By heinous I also mean wrong. Unjust. (Keep in mind: people will become angry over anything; when you have a warped perspective in a society of narcissism and entitlement, even the handout that isn't the big enough handout prompts anger.) That's a blow. But they compound a blow by then allowing that anger to eat them up and limit themselves in what may be a litany of ways going forward. If they go forward at all. Bad anger will also negate forward movement.


When people do something very wrong to you, they're really getting you twice, in a way. With these bigots of publishing, I made a very conscious decision of great focus and discipline, that they would not get me twice. I would have the anger, but it would not be the bad anger; and my good anger would play a role in what will be my ultimate end, and what will be theirs.


Walton then became specific about when suicide is logical: when there is no hope, and no path forward.


These are the two things I live with right now. Or if it is not those two actual things, it is the essential feeling of those two things, and there is thought and reason in support of those two things, even if they are, again, feelings and not ironclad reality, which would be the best case scenario.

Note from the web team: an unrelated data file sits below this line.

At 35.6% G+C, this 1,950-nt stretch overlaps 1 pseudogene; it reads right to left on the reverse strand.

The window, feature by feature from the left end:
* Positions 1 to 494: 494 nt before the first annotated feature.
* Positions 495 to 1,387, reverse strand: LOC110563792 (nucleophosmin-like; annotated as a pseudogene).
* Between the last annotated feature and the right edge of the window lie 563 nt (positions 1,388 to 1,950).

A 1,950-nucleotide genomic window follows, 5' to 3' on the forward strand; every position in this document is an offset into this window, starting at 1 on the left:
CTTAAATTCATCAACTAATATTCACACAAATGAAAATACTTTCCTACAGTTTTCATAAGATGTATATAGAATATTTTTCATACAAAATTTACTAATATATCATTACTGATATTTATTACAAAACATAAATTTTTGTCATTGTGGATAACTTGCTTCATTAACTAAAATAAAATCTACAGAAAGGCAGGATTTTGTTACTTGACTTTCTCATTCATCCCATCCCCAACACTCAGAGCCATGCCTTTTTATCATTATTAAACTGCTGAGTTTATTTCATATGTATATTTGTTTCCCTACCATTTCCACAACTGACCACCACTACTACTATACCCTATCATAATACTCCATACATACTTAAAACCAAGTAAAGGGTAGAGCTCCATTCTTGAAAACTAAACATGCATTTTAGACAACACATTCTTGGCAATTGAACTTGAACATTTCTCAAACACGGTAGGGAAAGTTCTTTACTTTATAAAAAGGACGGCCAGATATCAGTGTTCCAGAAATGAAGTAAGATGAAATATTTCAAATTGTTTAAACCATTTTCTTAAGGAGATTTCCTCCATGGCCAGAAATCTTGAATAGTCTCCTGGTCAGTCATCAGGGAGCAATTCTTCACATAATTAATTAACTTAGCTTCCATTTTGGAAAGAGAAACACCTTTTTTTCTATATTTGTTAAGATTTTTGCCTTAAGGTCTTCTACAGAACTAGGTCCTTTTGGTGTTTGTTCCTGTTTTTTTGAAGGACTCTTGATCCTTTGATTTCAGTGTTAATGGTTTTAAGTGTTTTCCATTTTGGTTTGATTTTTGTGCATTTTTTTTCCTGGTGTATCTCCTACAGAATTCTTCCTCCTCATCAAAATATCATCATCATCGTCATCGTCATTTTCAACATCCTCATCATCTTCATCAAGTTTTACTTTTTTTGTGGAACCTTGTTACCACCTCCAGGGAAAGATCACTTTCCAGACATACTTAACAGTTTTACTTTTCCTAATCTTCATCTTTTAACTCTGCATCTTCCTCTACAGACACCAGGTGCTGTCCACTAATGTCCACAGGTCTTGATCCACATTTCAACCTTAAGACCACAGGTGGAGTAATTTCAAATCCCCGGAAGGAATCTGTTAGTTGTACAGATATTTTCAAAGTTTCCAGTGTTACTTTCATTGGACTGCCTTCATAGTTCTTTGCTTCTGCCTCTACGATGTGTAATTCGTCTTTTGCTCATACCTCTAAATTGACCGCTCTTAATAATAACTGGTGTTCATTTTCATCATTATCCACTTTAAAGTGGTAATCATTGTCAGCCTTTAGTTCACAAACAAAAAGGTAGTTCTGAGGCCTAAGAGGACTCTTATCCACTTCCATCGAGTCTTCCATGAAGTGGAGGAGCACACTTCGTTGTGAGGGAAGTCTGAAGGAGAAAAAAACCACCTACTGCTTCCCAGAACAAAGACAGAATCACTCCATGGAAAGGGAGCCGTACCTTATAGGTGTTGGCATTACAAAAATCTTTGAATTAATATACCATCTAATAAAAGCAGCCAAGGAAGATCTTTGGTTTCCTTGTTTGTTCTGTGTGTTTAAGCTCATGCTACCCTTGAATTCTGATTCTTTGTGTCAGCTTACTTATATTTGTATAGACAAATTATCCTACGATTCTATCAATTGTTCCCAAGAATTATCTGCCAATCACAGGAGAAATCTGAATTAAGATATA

I did okay with some things this week, and less than okay with others. Regarding the latter, I didn't run nearly as many stairs as I should have. Two new stories were written. I worked again today on "Attic Cantata." There's still a long way to go, whatever long means to me. The story presently stands at 7100 words.


I don't know what a story will bring me to. At the end of this one, there's a song. It's made up of four lines and four words that aren't actually words. They're more like sounds. There's a certain mathematical parallelism being created here at the end, based around the geometric form of a circle. That sounds like some geometrical mixed metaphor, but it isn't. For the sound and sense to match, I wanted the words that aren't words of this song to appear in different places in each line, but not so that when your eye scans down from line to line, that one of the four words appears under itself, if you will. It was sort of like doing a puzzle.